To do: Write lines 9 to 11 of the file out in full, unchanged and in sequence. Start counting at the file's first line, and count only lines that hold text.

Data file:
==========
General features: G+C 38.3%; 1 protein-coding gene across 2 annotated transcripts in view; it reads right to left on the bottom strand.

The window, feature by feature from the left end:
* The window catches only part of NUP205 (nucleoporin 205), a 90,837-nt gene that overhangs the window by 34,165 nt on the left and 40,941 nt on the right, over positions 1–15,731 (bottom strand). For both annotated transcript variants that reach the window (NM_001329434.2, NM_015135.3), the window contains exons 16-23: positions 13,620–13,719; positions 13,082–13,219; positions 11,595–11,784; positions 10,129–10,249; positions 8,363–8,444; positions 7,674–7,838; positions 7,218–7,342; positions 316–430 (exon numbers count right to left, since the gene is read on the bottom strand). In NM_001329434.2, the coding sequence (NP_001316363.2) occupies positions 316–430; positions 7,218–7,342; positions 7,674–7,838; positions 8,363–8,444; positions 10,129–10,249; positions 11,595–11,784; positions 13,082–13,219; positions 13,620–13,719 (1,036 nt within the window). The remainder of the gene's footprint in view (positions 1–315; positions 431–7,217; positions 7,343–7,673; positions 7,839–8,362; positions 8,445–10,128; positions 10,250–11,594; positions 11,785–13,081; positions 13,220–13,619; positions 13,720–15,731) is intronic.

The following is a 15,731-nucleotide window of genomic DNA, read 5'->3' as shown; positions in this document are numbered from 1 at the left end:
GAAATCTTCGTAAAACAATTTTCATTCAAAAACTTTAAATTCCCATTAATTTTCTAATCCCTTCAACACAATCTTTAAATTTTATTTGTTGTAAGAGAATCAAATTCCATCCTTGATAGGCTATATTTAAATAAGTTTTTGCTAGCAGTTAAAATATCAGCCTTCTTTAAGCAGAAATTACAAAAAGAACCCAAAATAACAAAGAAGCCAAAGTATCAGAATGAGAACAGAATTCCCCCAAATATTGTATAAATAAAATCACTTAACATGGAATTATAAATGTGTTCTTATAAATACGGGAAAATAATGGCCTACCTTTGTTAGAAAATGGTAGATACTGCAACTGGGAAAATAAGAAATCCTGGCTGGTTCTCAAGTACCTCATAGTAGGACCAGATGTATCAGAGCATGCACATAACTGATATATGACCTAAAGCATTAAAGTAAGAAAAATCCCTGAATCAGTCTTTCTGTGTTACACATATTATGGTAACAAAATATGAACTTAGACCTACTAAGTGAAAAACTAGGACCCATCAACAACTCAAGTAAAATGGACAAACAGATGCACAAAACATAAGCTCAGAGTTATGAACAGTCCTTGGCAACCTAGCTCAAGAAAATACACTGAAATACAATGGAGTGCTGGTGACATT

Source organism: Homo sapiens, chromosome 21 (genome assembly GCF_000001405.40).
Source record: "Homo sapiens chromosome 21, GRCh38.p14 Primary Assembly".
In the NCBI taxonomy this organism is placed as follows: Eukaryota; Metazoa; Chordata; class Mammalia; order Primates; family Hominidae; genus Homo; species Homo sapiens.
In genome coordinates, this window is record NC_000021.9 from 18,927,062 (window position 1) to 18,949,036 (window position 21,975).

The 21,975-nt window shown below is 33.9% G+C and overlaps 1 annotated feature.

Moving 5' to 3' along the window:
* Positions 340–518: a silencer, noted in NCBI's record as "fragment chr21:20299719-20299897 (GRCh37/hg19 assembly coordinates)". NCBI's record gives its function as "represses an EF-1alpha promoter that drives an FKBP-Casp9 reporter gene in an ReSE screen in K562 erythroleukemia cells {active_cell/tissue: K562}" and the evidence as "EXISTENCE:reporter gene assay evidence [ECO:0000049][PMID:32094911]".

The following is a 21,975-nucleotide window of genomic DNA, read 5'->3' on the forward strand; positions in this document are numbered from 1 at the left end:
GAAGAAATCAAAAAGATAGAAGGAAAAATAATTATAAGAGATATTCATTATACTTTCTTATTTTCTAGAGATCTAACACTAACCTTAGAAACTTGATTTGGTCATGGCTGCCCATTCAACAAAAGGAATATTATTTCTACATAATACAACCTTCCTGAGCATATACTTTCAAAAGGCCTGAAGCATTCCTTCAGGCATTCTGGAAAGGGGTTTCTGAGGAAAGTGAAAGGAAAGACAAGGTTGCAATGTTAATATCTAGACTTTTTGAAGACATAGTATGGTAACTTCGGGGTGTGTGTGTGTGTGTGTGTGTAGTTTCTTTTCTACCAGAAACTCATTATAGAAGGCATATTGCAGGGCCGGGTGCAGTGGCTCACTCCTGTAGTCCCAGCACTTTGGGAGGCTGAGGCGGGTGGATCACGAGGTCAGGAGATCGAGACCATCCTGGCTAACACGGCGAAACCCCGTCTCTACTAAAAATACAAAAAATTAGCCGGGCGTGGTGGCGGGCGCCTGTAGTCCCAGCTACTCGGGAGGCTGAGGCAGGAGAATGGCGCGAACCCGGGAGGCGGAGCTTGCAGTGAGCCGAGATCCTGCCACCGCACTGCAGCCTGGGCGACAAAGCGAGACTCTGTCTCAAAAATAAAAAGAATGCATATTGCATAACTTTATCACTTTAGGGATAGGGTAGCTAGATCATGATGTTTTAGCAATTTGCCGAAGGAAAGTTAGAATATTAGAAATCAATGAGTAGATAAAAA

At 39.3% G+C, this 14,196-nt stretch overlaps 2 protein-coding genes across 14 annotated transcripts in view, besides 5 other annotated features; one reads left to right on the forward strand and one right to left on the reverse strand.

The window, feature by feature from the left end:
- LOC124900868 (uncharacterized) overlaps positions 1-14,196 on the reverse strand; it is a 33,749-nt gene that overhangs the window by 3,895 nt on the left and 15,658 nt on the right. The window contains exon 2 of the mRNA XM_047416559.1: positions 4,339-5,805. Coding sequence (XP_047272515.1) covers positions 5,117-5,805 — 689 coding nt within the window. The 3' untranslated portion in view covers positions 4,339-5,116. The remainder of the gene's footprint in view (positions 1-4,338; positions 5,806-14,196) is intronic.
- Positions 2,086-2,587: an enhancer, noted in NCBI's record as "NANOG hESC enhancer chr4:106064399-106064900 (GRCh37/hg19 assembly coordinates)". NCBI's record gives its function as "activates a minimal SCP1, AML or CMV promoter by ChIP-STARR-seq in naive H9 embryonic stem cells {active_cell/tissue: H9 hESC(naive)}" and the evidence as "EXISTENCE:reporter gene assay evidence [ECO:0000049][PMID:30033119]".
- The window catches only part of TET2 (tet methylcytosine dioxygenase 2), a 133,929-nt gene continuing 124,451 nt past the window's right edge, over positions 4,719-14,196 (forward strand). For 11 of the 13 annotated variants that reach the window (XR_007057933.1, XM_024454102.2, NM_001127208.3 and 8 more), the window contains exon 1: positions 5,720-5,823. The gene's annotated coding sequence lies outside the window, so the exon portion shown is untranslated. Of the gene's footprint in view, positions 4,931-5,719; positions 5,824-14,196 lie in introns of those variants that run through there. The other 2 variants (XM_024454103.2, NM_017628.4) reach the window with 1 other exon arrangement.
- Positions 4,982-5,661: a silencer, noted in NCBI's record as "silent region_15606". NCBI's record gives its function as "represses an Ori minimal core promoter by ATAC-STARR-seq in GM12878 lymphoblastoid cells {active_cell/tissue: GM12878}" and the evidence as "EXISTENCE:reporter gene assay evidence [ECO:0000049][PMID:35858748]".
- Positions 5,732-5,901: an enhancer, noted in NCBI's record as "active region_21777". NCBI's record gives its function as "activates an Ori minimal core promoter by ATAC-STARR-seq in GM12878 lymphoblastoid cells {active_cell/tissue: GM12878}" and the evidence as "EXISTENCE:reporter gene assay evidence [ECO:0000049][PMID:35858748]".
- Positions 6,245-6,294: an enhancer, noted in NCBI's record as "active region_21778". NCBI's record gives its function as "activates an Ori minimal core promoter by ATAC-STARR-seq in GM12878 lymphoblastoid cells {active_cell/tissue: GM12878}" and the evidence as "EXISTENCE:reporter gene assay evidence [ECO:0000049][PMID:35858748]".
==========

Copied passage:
In genome coordinates, this window is record NC_000021.9 from 18,927,062 (window position 1) to 18,949,036 (window position 21,975).

The 21,975-nt window shown below is 33.9% G+C and overlaps 1 annotated feature.

Moving 5' to 3' along the window: